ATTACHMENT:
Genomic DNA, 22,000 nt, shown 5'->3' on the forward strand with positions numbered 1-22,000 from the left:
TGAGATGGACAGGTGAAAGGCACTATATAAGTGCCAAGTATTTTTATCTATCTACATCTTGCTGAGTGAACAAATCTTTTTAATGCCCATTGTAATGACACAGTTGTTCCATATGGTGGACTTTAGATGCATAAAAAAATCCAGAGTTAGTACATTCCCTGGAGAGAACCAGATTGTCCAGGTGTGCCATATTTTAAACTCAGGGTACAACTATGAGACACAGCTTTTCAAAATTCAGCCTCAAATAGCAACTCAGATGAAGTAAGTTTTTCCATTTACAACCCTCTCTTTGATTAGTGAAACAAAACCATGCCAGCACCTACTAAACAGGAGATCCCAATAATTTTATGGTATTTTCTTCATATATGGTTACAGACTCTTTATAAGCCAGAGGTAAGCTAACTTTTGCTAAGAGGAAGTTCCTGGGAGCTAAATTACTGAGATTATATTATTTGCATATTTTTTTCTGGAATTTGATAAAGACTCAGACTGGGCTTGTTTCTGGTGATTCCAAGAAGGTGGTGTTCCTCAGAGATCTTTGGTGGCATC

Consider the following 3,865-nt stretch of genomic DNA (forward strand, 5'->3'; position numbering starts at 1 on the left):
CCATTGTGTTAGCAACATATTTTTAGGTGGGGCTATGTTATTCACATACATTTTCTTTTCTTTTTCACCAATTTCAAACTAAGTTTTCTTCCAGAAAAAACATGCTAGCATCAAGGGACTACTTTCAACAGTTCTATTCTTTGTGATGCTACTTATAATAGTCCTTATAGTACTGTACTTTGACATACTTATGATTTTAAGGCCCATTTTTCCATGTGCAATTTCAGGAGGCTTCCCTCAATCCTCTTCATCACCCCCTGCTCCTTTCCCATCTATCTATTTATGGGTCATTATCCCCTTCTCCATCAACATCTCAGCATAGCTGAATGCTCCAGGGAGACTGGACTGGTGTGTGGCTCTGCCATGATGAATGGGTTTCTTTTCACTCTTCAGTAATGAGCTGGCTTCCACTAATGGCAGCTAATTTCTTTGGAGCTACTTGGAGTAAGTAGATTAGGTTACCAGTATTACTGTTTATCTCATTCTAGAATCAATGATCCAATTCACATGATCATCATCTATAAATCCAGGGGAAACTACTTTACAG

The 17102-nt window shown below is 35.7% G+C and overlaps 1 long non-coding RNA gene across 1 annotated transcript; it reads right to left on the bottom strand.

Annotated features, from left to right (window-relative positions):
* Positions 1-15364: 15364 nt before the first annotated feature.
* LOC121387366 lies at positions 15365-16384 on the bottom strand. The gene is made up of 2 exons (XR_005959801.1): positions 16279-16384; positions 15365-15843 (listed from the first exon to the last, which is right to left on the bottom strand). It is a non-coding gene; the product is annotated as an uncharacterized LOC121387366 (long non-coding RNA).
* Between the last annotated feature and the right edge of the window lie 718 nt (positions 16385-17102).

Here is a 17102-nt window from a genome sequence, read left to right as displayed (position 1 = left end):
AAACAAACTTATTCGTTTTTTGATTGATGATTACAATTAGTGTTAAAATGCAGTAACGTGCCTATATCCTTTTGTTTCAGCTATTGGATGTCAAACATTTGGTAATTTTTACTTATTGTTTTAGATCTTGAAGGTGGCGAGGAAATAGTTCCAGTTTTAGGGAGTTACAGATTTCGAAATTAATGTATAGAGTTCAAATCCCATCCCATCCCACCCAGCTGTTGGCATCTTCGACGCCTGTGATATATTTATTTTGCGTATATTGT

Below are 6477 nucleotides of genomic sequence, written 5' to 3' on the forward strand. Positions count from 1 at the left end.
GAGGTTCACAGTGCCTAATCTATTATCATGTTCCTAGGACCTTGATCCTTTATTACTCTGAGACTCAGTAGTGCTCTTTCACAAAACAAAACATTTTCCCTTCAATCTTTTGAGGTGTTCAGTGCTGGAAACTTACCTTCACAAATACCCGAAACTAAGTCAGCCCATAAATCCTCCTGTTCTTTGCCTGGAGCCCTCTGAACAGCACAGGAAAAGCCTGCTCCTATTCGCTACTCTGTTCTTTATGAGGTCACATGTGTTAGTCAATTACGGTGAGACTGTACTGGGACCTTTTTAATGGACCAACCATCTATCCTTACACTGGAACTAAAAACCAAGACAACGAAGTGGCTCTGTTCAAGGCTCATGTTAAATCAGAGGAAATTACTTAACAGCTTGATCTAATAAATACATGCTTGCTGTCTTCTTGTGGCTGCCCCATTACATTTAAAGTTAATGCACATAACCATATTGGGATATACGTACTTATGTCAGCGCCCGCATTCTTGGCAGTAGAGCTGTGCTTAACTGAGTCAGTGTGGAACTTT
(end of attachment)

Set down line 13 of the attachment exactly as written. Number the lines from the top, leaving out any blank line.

GAGGTTCACAGTGCCTAATCTATTATCATGTTCCTAGGACCTTGATCCTTTATTACTCTGAGACTCAGTAGTGCTCTTTCACAAAACAAAACATTTTCCCTTCAATCTTTTGAGGTGTTCAGTGCTGGAAACTTACCTTCACAAATACCCGAAACTAAGTCAGCCCATAAATCCTCCTGTTCTTTGCCTGGAGCCCTCTGAACAGCACAGGAAAAGCCTGCTCCTATTCGCTACTCTGTTCTTTATGAGGTCACATGTGTTAGTCAATTACGGTGAGACTGTACTGGGACCTTTTTAATGGACCAACCATCTATCCTTACACTGGAACTAAAAACCAAGACAACGAAGTGGCTCTGTTCAAGGCTCATGTTAAATCAGAGGAAATTACTTAACAGCTTGATCTAATAAATACATGCTTGCTGTCTTCTTGTGGCTGCCCCATTACATTTAAAGTTAATGCACATAACCATATTGGGATATACGTACTTATGTCAGCGCCCGCATTCTTGGCAGTAGAGCTGTGCTTAACTGAGTCAGTGTGGAACTTT